The next album Phase 3 was to be one of the band's biggest sellers. Released on their own Mobstar label in the UK and the independent No Life Records in the US, reviews commented on the lo-fi recording quality and the pop style songs, with one reviewer calling the band "the English Guided By Voices", and others making similar comparisons.[1][4][5] The band were also compared to Sebadoh, Pavement, Sonic Youth, and The Fall.[6][7][8] John Peel was a big supporter of the band on their home turf and between 1994 and 1998 they recorded five Peel sessions,[9] as well as once being invited to sit in and chat with him during one of his broadcasts. The next album In Hospitalable was released on US label Merge Records. Again reviews were mostly positive, although most referred to the album title as In Hospitable!.

This was followed by one more album Boss Disque again released on Merge Records and also the German label Noise-o-lution. Their second tour of the US found them supporting Merge label mates and label owners Superchunk. As well as one show with Guided by Voices. The bands albums were selling well, and making headway in the college radio charts, but the band were finding it a struggle back on home ground. During a tour of Germany in 1998 the band cracked and fell to pieces. Jarrett, Adams and Austin went on to record three albums of lo-fi quietcore music under the name Kyoko. But these failed to sell well despite getting good reviews. Jarrett also recorded as Bluebear, releasing an album and two EPs in 2002.[1]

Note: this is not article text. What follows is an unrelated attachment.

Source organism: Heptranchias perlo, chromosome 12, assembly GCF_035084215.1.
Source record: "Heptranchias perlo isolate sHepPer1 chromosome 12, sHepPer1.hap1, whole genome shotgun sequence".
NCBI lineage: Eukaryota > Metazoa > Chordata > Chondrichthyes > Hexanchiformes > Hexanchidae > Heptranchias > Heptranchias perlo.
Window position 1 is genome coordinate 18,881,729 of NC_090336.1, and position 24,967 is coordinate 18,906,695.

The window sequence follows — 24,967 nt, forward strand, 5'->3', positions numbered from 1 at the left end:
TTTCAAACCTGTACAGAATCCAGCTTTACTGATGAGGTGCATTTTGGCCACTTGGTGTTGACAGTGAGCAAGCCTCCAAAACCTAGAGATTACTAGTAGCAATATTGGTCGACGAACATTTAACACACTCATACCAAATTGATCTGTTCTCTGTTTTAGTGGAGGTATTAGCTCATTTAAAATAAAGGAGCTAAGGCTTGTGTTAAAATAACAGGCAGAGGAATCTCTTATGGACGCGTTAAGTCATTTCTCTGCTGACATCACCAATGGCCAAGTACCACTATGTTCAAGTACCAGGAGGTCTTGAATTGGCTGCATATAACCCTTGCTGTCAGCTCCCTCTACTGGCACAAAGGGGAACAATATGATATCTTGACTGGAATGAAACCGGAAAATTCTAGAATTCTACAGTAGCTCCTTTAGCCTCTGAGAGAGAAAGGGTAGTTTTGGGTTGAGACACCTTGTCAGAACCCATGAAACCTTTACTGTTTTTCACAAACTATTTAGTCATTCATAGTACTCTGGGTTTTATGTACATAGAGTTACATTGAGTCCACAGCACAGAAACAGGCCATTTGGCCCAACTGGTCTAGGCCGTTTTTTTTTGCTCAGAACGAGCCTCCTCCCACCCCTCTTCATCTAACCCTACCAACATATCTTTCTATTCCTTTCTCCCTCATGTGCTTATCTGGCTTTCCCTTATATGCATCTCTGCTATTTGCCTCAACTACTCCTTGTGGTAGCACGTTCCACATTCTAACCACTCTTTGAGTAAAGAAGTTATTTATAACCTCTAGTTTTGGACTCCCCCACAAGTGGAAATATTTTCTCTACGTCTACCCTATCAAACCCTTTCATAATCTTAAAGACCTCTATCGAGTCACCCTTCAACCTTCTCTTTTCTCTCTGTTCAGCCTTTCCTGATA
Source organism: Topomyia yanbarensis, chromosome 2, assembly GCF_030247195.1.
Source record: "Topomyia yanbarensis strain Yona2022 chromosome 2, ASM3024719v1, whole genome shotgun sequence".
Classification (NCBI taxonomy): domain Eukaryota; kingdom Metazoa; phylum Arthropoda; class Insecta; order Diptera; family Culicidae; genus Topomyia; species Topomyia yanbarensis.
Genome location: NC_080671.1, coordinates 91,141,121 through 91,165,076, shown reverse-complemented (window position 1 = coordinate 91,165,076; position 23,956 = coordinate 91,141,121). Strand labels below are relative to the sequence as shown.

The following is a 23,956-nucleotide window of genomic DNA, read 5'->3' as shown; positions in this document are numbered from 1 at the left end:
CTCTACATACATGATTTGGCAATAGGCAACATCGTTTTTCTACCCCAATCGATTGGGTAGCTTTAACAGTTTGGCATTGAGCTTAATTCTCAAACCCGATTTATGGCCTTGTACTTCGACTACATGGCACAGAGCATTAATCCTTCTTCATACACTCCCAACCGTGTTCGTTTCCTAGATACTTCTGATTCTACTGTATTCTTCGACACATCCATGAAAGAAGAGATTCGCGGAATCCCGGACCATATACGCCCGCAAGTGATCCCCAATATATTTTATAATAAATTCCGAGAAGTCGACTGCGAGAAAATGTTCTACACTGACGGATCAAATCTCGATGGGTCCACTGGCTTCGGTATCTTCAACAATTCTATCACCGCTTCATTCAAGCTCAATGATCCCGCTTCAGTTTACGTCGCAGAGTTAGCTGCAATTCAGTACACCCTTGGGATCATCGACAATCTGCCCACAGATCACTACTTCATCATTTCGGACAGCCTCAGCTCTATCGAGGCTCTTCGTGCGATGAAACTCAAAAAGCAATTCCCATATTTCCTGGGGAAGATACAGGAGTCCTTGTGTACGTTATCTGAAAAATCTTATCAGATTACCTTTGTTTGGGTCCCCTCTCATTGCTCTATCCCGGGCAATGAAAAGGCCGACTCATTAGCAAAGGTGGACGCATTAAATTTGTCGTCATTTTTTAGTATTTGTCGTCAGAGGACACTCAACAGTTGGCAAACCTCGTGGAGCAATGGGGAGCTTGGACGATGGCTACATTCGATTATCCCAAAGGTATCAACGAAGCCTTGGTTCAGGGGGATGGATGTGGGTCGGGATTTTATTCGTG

In 2004 Jarrett brought Beatnik Filmstars back to life with Rippington and Adams back in place along with new members Geoff Gorton (bass) and Maurice Roache (keyboards). The band released their attempt at a pure pop record on the UK's Track & Field Indie label. Jarrett later described it as 'a half successful album'.